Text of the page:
I was photographing some tulips, in front of one of our hummingbird feeders, when a pair of hummers got a bit territorial with each other. They were flying all around me, chittering like crazy, whilst asserting their dominance over one another as to who "owned" the feeder. I guess the female won, because she is the one who settled down to feed just a few feet from me. FUN!

Indigo Bunting

This blue beauty came to the stump to feed on sunflower seeds this afternoon. Again, Drew was at the kitchen window at just the right time to photograph him. The Indigo Buntings migrate through, and only stay around for one or two days at most, so capturing photos of them is difficult at best.

Baltimore Oriole

Drew put out the grape jelly feeder several days ago, and we were lucky to see some orioles at the feeder as of yesterday. We often nail halves of oranges to a nearby tree stem, and the orioles chow down on that as well.


This bird came to the feeder at around 1 pm, and Drew was able to snap quite a few photos with the Lumix super-zoom point and shoot camera.

Petunias, etc...

Petunias are some of my favorite flowers because of their cheery disposition;-) Shannon and Billy gifted us this basket, so as to cheer us up a bit, after the loss of my sister. Purple is my favorite color...Thank you so very much!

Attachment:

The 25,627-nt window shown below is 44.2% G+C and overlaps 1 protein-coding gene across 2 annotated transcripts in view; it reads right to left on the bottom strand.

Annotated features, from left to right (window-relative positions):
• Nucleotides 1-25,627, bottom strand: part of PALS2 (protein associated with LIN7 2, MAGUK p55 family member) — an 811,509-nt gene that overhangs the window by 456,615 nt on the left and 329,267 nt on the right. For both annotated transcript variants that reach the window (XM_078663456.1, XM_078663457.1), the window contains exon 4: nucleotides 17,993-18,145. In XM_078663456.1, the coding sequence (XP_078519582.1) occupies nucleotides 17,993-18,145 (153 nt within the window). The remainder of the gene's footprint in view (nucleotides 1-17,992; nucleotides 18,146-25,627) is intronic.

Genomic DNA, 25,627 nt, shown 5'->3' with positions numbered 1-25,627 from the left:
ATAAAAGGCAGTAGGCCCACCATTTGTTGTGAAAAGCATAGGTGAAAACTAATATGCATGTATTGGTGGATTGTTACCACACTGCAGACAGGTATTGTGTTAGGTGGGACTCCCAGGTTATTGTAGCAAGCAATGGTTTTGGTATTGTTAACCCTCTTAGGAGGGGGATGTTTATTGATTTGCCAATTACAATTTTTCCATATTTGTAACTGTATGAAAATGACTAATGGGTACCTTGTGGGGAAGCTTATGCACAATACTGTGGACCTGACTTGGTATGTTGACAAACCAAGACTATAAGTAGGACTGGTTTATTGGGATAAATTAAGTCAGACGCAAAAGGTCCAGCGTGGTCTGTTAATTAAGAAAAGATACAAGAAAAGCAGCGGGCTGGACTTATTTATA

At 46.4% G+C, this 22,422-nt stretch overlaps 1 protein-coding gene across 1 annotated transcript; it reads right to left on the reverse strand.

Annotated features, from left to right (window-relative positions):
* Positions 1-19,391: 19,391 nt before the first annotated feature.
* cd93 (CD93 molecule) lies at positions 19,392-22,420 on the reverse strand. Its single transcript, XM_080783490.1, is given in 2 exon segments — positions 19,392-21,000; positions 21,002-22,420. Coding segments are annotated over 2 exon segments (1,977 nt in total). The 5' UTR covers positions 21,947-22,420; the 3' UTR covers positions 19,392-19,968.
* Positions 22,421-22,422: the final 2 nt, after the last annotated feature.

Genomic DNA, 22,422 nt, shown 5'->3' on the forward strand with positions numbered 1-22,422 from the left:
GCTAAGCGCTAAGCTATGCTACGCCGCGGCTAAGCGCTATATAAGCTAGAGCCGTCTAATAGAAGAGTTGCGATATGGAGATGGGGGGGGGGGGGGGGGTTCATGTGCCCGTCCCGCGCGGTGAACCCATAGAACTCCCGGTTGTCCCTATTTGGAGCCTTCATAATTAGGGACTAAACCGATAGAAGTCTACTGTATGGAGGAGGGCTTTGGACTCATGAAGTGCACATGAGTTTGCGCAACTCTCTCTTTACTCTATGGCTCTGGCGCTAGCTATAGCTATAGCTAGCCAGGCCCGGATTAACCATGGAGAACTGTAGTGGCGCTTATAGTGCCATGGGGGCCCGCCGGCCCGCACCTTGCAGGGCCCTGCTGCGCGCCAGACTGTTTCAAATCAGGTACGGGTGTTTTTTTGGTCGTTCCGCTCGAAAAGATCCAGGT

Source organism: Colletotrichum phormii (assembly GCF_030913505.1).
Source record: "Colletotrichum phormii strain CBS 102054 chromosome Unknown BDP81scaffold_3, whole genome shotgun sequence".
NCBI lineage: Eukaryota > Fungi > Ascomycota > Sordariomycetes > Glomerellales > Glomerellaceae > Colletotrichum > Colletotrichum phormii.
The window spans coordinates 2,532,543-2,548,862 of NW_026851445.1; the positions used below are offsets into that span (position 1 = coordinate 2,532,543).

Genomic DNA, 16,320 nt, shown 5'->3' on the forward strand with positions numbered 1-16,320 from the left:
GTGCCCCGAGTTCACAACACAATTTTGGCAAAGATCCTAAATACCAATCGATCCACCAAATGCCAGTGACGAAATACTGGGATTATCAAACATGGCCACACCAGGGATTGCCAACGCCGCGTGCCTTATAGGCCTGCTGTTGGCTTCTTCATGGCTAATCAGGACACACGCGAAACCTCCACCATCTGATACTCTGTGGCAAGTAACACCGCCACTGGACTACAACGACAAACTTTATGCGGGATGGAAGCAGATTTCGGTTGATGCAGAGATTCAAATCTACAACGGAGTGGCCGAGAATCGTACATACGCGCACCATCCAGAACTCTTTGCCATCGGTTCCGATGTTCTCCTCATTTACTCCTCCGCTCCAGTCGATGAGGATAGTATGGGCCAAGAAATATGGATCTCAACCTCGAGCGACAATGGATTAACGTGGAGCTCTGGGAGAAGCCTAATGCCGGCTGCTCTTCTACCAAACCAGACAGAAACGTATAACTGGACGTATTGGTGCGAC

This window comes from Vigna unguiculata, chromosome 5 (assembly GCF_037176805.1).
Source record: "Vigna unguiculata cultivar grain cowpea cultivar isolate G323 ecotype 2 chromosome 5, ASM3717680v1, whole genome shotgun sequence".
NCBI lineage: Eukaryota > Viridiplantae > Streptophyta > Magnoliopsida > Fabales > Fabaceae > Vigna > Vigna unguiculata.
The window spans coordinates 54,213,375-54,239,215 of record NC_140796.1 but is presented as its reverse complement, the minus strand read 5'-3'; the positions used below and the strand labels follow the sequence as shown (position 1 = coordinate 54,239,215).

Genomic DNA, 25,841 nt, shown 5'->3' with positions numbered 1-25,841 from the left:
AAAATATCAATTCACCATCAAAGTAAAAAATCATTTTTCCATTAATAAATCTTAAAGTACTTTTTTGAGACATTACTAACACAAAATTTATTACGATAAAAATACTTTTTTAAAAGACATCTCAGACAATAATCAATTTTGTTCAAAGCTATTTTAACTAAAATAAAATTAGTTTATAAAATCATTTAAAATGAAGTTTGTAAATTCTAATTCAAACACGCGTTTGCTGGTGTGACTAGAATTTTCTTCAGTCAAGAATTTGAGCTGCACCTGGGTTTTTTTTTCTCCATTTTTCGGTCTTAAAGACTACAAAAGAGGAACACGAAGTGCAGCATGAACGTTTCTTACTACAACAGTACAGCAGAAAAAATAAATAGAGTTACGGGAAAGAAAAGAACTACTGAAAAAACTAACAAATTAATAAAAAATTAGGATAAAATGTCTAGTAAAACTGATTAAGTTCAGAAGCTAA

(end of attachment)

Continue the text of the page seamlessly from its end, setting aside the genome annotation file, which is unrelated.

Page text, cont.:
Tulips under the hummingbird feeder
Glamini Gladiolus are starting to poke through the soil.
These tulips are in a tiny triangular garden beyond the well. The garden has a variety of shade loving plants as well as a few sun lovers.














Glamini Gladiolus shoot
I did not expect the gladiolus bulbs to sprout so soon! I am getting so excited to see them bloom later in the summer...

Stump Garden Update

 There are now some small, bright red tulips in the stump garden. The daffodils and giant hyacinths are just about done, and the poppy and peony are growing taller day by day.



Secondary stump garden with violets galore!



Sunday, May 10, 2015

Just a few flower photos from today

Bleeding Hearts
When I returned from the airport, I raced outside to take a few photos of the flowers that were not in bloom before I left for NYC, on Friday morning. I had a special purpose for them, and that was to put them into a dedication post to my sister, Jane. To view it, go to MaineNaturePoetry.
Tulips
Daffodil

Mt Washington (White Mountains of New Hampshire)




















I made a quick trip to New York City due to the unfortunate, and untimely death of my sweet sister, Jane. And, I think my sister was smiling down upon me, and cleared the clouds away so that I got to view Mt. Washington, from the airplane, for the first time. What a gorgeous mountain. Thanks, Sis, for being with me, and for lightening my heart for a few moments...

Thursday, May 7, 2015

Lungwort (Pulmonaria)

I dedicate this beautiful plant to my loving sister.